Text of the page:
Why tax breaks are not the answer to encourage Australian startups


This article is by Chris Evans, Professor of Public Policy, UNSW Australia. It originally appeared on The Conversation.

opinion/analysis The Turnbull government will release its innovation statement in the next few weeks, and it’s widely expected to include tax breaks for startups.

The government may abolish capital gains tax (CGT) for investments in early stage companies, especially in the high-tech sector. The idea, promoted by Coalition backbencher David Coleman, is that those who invest in early stage private companies with an annual turnover of less than $1 million will be able to exit their investment at no tax cost.

Innovation – the creation and diffusion of new products, processes and methods – is, and will continue to be, a key driver of productivity, growth and wellbeing. As the OECD notes, it plays an important role in:

“helping address core public policy challenges like health, the environment, food security, education, and public sector efficiency. Innovation-led productivity growth will become even more important in the future to address key challenges like ageing populations and climate change.”

Innovation clearly matters, and it matters a lot. On the surface, therefore, the idea of abolishing CGT on startup investments seems like a great idea. It would achieve the double whammy of showing the government is “doing something” to promote innovation at the same time as giving tax dollars away – always popular.

But using the tax system in an attempt to foster innovation may not be the sensible policy choice.

Tax systems are excellent at achieving the principal objective for which they are designed – raising revenue. They are often notoriously bad at achieving some of the other objectives for which they are so often used and misused, such as attempting to change the behaviour of corporate and private citizens. The tax history of the world is riddled with examples that illustrate the folly of seeking to promote one particular outcome – favour this activity rather than that one, help these taxpayers rather than those – by using parts of the tax system as an often blunt policy instrument.

A history of failure

In the 1970s and 1980s the UK had a disastrous experience when it attempted to establish something similar to the current Australian proposal – the Business Expansion Scheme (BES). The BES became a byword for some of the most blatant and aggressive tax exploitation by unscrupulous investors and their advisers. It was eventually so hedged in with anti-avoidance measures that it became virtually unworkable.

In Australia those familiar with the failure of the so-called Simplified Tax System for small businesses in the early part of this century (subsequently abandoned), or with the current malfunctioning and highly distortionary Wine Equalisation Tax, will readily attest to the perils of trying to use the tax system to achieve non-tax outcomes.

Providing a CGT break for investors in startups falls foul of the three key criteria of efficiency, equity and simplicity by which tax systems are judged.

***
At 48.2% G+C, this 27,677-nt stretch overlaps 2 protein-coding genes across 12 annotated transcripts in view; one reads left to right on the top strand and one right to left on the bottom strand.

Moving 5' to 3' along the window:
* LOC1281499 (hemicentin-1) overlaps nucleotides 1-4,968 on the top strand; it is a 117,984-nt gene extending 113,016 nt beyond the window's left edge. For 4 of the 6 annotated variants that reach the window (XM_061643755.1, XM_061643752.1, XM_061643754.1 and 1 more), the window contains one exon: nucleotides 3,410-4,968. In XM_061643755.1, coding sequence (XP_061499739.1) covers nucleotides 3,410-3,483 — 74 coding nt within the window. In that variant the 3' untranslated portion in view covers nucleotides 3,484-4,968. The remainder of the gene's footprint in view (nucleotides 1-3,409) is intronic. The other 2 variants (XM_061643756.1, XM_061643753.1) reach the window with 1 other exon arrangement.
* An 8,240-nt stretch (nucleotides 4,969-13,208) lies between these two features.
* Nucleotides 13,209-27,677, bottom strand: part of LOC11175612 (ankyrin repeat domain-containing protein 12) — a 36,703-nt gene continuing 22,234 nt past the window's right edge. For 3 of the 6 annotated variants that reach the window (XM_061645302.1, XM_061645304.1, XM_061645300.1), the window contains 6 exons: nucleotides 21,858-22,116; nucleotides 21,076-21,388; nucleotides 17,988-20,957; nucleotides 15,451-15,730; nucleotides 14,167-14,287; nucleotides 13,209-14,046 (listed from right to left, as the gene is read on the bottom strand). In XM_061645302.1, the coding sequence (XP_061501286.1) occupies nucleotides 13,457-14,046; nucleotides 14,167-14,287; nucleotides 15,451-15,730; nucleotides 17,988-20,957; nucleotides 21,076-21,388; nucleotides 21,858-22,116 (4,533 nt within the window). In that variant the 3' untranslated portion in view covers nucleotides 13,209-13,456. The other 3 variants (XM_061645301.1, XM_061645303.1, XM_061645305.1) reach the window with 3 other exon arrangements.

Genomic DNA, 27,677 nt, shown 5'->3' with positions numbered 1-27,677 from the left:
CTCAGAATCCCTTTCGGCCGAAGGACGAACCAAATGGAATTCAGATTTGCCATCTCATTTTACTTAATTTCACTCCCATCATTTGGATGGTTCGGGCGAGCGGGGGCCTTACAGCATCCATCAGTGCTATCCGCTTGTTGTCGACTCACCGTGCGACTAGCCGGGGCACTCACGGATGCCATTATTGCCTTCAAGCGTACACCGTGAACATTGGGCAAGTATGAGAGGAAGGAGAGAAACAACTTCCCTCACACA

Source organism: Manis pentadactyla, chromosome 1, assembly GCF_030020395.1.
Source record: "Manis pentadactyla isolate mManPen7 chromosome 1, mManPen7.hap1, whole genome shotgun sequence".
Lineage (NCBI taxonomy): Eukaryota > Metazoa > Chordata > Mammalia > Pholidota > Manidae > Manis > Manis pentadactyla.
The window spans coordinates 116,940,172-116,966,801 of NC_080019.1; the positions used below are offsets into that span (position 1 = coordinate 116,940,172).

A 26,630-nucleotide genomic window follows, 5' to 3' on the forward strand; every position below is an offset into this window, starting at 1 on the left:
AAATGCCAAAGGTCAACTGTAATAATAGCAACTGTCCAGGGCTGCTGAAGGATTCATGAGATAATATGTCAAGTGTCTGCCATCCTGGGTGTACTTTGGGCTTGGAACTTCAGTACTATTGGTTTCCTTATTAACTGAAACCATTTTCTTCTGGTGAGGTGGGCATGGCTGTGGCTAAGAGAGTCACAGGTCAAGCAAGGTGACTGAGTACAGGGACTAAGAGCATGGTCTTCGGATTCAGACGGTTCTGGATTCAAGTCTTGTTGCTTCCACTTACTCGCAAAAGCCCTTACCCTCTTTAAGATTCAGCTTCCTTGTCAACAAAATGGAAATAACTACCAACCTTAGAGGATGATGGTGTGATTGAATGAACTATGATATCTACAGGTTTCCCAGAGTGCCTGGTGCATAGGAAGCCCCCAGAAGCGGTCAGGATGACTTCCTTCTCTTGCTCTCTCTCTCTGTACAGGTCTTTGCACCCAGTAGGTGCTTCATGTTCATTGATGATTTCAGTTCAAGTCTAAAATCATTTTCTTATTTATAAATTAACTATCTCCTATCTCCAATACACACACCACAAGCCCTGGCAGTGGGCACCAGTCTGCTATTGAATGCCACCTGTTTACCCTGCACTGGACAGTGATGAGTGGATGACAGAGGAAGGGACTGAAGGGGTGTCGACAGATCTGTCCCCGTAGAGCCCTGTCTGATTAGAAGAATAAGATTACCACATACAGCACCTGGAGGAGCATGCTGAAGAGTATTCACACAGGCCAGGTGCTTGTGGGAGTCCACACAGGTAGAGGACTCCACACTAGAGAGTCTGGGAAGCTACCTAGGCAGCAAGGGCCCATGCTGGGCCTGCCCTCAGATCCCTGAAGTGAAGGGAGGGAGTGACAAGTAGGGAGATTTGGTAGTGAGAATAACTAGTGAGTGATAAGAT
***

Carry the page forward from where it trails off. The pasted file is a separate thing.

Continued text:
Inefficient, unfair and complex

In the first place it will lead to distortions in the (market) allocation of capital. It would reduce tax system neutrality and fail the efficiency test so highly prized by economists.

Second, it would be grossly inequitable in its impact. Capital gains are made overwhelmingly by wealthy taxpayers. Yet another tax break for that demographic, on top of the well-publicised preferences they already enjoy from the superannuation, income tax and existing CGT regimes, would not sit well with concept of vertical equity (those with more should pay more). And it is horizontally inequitable in that it will favour one group making capital gains as opposed to another. In simple terms, a “buck is a buck is a buck” and the capital gain made by one group of investors should be no more heavily, or lightly, taxed than the capital gain made by another group.

And finally, there are no simple means by which legislative effect can be given to the policy intent. Yet another CGT exemption (there are already countless CGT exemptions and deferrals – too many to list) would require extensive rules to ensure the relief only went to those for whom it was intended. Such integrity measures would add yet more layers of complexity to a tax system that is already groaning under the weight of existing provisions, and which is clearly showing signs of distress.

By the criteria of efficiency, equity and simplicity, therefore, the CGT break for startups begins to look like a bad idea.

Alternative solutions

So how can the government help to promote innovation without using the tax system?

The answer is relatively straightforward. The OECD suggests it needs to concentrate its policies on five concrete areas for action. These are: effective education and skills strategies; a sound, open and competitive business environment; sustained public investment in an efficient system of knowledge creation and diffusion; increased access and participation in the digital economy; and sound governance and implementation.

Interestingly the OECD notes that support for business innovation should not overly rely on tax incentives. Well designed and competitive grants, access to (government) contracts and support for networks can be better suited to the needs of young and innovative firms than tax incentives.

The government should think long and hard about using yet more tax breaks to stimulate a key sector of the economy. It might also do well to look at the much vaunted success of Silicon Valley, where tax incentives are, and always have been, negligible. An innovation policy that relies too heavily on the tax system for its sustenance is unlikely to be one which can provide the sort of long term viability and success that Australia’s innovation policy is surely capable of providing.